China one-child policy: U-turn may not bring prosperity

A combination of pictures show a person born in each year of China's one child policy. Image copyright Reuters

For more than three decades, the Chinese government has taken control of the most intimate details and choices in people's lives.

It has issued and withheld baby permits, policed menstrual cycles and ordered abortions.

Because the job prospects of family planning officials have often depended on reducing live births, the result has been a catalogue of horrifying human rights abuses including forced late-term abortions and sterilisations.

Combined with the traditional desire of rural couples for a son to look after them in old age, the policy has been particularly catastrophic for girls, resulting in neglect, infanticide and - when ultrasound and other sex selection techniques became widely available - gender-specific abortions.

Although it is often called the "one-child" policy, China's family planning policy has been more complex. Rural parents and ethnic minorities have often been allowed more children.

And it is fair to say that while abhorring some of the excesses of the policy and mourning the consequences for their own families, many Chinese have supported the policy in principle on the grounds that the population was too large and personal sacrifice necessary for the common good.

But when I think about the numberless personal tragedies this policy has produced, faces and stories crowd my mind.

I know little boys who are only alive because a pre-natal ultrasound promised they would be boys.

Image copyright Reuters
Image caption Children grow up with undivided attention from parents and grandparents - but they will have to look after them when they age

I know families where little girls died mysterious deaths. I know women who now suffer lifelong gynaecological problems because they hid in the hills when they were due to give birth in order to avoid forced abortion at the hands of roving family planning police. I know whole families blighted by the weight of the fines for a child born outside the plan.

And what of the Chinese children who were lucky enough to be born in the past three and a half decades?

For them there is often the psychological pressure of single-handedly meeting the expectations of two parents and four grandparents who have strained every sinew to house, clothe, feed and educate them... not to mention the economic pressure of single-handedly looking after these parents and grandparents as they age.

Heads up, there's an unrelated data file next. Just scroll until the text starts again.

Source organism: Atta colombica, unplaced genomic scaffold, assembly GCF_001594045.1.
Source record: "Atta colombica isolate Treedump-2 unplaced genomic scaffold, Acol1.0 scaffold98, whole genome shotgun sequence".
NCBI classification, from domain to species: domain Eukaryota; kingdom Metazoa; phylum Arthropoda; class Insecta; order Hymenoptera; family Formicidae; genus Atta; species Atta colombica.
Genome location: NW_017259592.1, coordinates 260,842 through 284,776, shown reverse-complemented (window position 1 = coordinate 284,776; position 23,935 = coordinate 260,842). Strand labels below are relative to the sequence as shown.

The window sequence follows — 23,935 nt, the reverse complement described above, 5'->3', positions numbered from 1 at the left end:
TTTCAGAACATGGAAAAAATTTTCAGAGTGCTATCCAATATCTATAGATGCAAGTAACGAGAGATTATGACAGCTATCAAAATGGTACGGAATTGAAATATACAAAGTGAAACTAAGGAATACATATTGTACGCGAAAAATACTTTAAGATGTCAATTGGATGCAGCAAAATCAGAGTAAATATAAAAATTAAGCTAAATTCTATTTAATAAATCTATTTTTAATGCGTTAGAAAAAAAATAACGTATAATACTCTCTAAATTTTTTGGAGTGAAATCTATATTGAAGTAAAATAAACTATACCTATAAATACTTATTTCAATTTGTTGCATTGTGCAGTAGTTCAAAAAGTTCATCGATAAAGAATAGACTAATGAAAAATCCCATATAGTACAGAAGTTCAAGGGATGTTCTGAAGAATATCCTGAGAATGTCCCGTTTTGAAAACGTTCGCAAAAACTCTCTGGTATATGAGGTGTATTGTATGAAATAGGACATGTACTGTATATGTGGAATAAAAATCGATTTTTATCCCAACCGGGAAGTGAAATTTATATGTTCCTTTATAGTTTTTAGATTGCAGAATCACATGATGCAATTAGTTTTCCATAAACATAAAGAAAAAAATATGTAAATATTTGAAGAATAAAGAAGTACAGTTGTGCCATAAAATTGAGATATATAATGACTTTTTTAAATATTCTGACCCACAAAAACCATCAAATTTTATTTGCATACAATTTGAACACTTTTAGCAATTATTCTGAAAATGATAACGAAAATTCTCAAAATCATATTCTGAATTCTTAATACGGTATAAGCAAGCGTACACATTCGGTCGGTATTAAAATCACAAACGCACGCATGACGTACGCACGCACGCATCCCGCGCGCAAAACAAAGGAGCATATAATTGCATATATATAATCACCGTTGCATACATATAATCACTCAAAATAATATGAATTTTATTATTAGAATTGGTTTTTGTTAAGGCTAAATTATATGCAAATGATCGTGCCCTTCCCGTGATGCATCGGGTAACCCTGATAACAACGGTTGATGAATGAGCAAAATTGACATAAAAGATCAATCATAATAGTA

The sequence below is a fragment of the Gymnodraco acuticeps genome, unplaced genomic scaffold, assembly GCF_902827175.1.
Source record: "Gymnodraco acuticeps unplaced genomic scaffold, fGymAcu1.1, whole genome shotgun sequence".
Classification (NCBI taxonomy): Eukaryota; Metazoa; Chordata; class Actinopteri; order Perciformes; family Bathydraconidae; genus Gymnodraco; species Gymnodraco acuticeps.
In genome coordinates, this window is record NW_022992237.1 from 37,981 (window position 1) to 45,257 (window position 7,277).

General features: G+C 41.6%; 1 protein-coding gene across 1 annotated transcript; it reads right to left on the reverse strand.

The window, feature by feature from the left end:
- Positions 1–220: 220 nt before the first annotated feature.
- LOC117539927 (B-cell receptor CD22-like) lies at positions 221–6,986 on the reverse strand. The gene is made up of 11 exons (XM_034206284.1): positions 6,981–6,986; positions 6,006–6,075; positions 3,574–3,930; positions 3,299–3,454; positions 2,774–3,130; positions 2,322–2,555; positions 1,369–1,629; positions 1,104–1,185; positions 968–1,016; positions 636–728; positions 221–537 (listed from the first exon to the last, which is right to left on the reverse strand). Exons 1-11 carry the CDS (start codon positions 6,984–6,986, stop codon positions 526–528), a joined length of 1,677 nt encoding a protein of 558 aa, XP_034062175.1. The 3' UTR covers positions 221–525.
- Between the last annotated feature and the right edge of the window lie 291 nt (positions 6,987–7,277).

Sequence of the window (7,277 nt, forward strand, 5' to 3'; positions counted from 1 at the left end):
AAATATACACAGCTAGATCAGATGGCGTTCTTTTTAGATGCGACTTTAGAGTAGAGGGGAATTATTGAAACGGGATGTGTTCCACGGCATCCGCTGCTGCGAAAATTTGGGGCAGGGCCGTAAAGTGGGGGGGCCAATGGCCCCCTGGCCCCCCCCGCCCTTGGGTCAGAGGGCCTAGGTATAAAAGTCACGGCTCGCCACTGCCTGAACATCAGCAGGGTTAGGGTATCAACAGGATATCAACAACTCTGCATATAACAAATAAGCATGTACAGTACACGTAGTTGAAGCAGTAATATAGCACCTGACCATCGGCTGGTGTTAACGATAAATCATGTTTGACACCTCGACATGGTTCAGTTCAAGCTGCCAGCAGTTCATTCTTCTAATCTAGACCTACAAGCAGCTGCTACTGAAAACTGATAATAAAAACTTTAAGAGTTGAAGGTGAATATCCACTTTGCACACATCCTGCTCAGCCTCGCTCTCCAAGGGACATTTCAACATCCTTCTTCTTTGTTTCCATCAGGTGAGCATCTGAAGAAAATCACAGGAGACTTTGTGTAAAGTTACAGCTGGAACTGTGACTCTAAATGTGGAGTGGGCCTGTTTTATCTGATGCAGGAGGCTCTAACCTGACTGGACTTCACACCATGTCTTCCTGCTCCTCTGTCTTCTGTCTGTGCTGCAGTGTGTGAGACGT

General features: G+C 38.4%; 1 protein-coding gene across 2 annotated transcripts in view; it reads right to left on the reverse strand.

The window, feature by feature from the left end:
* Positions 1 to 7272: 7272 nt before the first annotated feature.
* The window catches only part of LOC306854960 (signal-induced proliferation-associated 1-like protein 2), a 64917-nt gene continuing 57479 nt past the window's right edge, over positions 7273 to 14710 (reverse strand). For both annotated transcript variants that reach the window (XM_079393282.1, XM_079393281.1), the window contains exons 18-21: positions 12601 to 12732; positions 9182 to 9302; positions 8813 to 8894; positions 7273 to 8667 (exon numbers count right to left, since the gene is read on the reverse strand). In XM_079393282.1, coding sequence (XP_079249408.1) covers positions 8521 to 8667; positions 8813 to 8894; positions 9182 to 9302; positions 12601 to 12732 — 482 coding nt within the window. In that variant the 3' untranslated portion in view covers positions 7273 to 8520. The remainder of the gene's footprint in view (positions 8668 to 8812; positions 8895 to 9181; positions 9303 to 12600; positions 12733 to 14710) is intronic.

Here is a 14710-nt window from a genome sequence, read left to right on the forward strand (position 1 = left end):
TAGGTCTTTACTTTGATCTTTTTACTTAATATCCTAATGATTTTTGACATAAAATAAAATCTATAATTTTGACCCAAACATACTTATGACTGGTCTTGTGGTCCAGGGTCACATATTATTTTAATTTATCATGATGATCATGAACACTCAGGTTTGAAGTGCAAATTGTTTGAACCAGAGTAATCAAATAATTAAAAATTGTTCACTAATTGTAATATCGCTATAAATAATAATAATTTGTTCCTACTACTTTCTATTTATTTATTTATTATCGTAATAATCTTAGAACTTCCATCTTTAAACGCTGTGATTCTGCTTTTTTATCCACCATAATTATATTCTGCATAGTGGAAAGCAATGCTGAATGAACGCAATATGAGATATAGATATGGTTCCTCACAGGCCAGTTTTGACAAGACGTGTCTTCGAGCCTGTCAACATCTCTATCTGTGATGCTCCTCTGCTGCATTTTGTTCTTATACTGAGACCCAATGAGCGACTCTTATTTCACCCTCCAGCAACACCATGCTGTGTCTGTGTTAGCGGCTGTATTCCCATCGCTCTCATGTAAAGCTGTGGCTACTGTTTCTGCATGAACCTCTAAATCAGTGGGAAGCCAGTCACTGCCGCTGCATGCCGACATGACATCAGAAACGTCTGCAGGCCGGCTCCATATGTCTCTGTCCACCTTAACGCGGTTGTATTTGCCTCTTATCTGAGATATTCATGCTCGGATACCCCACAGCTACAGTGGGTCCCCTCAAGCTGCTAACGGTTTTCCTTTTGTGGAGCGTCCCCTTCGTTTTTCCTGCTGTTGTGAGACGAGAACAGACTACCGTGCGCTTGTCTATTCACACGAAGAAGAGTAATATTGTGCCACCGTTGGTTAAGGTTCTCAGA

No panacea?

China says its family planning rules have prevented hundreds of millions of births and made possible its economic miracle - by freeing women to go out to work and by encouraging saving.

But critics always said China's birth rate would have come down with or without the policy as it industrialised, pointing out that other developing Asian countries have seen a comparable decline without such Draconian policies.

And now China has the opposite problem - an ageing population and a shrinking workforce.

Image copyright Reuters
Image caption The policy came into effect under Chairman Mao Zedong and became national policy in 1979

China may get old before it gets rich. Or worse, the burden of the aged may prevent it getting beyond middle income status at all.

But if the declining birth rate was driven by underlying economic incentives rather than family planning policy, then it is unlikely relaxing the policy will solve the problem.

After all, China is now a predominantly urban society where parents count the costs when making a choice about children.

It is also a society where both parents usually work.

Image copyright Reuters
Image caption Here in a village in Hebei province, a slogan reads: "Pay attention to One-Child Policy and seek developments"

A bigger family means increased costs and reduced earnings and the evidence to date suggests many parents will choose against that.

In the past two years, a relaxation for those who were themselves only children allowed more than 10 million couples to have a second child. But fewer than a million applied, less than half the number the government expected.

In the richest cities, the reluctance is even more pronounced. In Shanghai, for example, the Family Planning Commission recently estimated that 90% of women of child-bearing age were eligible for a second child under the rule change of 2013, but that only 5% had applied.

So as it finally announces the end of the one-child policy, the irony for the Chinese government may be the discovery that the policy had become irrelevant anyway.